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Mahindra plots aerospace course
India's US$7.1 billion multi-national Mahindra
Group has set its sights on the aerospace
industry as its latest growth opportunity.
The group started out assembling the
Willys Jeep in India in 1945 and is now
involved in utility vehicle and tractor
production, information technolog y, nancial ser vices,
infrastructure development, tourism and logistics.
e group comprises more than 100 companies and
lays claim to being one of the world's top three tractor
In 2006, Mahindra entered the aerospace industry
with the acquisition of aerospace and automotive
engineering ser vices company Plexion Technologies.
"Over the years, our footprint in the [aerospace] industry
has increased through both organic and inorganic
growth," explains Arvind Mehra, executive director and
chief executive o cer of Mahindra Aerospace.
In late 2009, Mahindra expanded its aerospace
portfolio further, with the acquisition of Australian
companies, general aviation aircraft manufacturer
Gippsland Aeronautics, now called GippsAero, and
aircra component and assemblies company Aerosta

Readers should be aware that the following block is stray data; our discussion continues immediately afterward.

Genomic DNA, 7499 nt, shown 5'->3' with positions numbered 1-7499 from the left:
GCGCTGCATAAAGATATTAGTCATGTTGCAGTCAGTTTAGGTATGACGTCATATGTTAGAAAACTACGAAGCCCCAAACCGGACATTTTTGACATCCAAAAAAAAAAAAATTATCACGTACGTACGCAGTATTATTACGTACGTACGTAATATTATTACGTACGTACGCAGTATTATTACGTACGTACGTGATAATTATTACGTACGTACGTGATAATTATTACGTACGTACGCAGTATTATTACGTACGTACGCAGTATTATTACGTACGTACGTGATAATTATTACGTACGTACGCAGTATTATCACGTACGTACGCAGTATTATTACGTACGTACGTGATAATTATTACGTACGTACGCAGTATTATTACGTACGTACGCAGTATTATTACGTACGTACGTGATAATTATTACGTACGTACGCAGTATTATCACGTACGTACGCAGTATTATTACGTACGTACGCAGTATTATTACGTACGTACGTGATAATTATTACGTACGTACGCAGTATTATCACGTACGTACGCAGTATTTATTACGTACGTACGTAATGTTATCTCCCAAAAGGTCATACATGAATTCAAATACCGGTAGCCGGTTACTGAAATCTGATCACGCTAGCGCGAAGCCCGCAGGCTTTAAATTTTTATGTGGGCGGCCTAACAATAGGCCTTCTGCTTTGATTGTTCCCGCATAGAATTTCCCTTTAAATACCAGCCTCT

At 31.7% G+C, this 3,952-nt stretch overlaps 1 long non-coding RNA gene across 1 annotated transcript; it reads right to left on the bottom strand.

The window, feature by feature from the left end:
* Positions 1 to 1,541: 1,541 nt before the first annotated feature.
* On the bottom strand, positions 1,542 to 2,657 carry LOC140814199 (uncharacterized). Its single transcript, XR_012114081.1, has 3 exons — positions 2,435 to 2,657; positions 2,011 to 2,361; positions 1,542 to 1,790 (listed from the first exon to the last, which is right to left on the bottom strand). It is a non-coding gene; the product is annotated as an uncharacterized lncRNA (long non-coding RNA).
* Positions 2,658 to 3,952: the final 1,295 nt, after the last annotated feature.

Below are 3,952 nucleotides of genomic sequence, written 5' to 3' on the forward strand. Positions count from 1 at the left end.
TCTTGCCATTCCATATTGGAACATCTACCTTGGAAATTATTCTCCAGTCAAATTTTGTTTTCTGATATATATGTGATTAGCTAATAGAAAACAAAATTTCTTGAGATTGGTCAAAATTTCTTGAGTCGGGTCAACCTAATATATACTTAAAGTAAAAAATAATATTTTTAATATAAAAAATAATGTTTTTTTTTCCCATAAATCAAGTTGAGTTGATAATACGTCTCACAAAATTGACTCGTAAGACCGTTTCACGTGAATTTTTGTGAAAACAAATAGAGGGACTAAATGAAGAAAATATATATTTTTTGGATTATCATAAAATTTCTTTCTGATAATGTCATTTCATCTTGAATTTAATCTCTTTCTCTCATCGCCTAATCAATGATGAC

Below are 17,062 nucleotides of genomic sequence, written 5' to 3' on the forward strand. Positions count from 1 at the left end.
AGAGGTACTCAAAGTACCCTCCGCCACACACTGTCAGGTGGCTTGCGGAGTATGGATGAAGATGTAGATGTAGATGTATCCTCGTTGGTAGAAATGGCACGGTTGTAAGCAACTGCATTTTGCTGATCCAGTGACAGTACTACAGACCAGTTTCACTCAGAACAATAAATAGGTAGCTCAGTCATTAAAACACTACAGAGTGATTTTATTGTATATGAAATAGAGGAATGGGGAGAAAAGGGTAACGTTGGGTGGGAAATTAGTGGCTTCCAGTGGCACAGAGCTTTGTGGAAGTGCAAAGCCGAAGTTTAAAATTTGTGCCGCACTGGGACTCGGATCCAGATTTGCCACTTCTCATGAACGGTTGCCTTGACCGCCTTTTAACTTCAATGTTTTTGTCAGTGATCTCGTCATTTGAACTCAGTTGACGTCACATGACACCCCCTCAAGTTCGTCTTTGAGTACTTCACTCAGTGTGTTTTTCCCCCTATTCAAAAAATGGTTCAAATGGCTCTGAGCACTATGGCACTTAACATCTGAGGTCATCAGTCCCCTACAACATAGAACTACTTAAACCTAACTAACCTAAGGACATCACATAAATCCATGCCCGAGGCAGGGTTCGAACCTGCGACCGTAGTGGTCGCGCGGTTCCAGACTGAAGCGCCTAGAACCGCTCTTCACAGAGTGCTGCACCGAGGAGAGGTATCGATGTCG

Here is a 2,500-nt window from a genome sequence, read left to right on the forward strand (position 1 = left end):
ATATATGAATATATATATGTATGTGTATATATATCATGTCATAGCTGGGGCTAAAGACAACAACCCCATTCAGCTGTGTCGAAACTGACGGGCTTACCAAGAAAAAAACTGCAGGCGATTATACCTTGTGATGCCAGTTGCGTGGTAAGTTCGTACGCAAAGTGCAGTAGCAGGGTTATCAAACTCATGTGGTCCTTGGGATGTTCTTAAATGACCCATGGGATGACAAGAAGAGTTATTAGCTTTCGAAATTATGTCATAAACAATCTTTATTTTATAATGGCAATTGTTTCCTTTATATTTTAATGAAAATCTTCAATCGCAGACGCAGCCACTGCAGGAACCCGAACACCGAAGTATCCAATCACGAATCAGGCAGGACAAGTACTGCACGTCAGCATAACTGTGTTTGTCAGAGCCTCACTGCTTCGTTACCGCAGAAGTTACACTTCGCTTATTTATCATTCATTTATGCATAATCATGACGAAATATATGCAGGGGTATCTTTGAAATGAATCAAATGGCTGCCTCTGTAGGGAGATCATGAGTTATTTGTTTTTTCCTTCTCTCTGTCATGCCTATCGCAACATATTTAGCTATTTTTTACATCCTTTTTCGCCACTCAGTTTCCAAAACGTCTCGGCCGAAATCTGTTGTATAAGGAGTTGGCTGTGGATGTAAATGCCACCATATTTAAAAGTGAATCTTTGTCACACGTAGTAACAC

Australia, in a US$38 million deal with Kotak Private
Equity. Prior to this, Mahindra was already active in
Australia, having established an assembly and customer
support centre in ueensland for its tractor and utility
business in 2005.
"As Mahindra Aerospace, we are growing in the
manufacturing space with the recent acquisitions
of Aerosta Australia and GippsAero. At the group
level our aerospace portfolio has expanded with the
investment in Mahindra Satyam, which has a sizeable
aerospace practice," adds Mehra.
Prior to the purchase of GippsAero and Aerosta ,
Mahindra's aerospace activities had been concentrated
on design engineering ser vices, in addition to some
manufacturing ser vices. "Some of the successfully
completed programmes include the turnkey production
of the Seabird Seeker aircra [for Seabird Aviation
Jordan -- the Jordan-based branch of Seabird Aviation
Australia]," says Mehra.
In addition, the company has partnered India's
national Aerospace Laboratories (NAL) on the ve
seat NM5 utility aircra , scheduled for its rst ight in
"We anticipate a further 12 to 18 months before
we can achieve type certi cation to start commercial
production," says Mehra . " e NM5 has been designed
to augment the utility-aircra segment with a modern
design that meets the latest safety and operational
regulations, compared to several designs now in service
that were designed under much older regulations. We
believe its low operational costs and versatility will give
us access into many market segments across the globe."
Indian conglomerate Mahindra Group is moving from tractors to aircraft, with ambitions to become a tier one
aerospace supplier and globally recognised aircraft manufacturer. Emma Kelly takes a closer look.
Mahindra is planning a 10-seat stretch of the GA8 Airvan, called the GA10.
AsianAviation | FEBRUARY 2011 27
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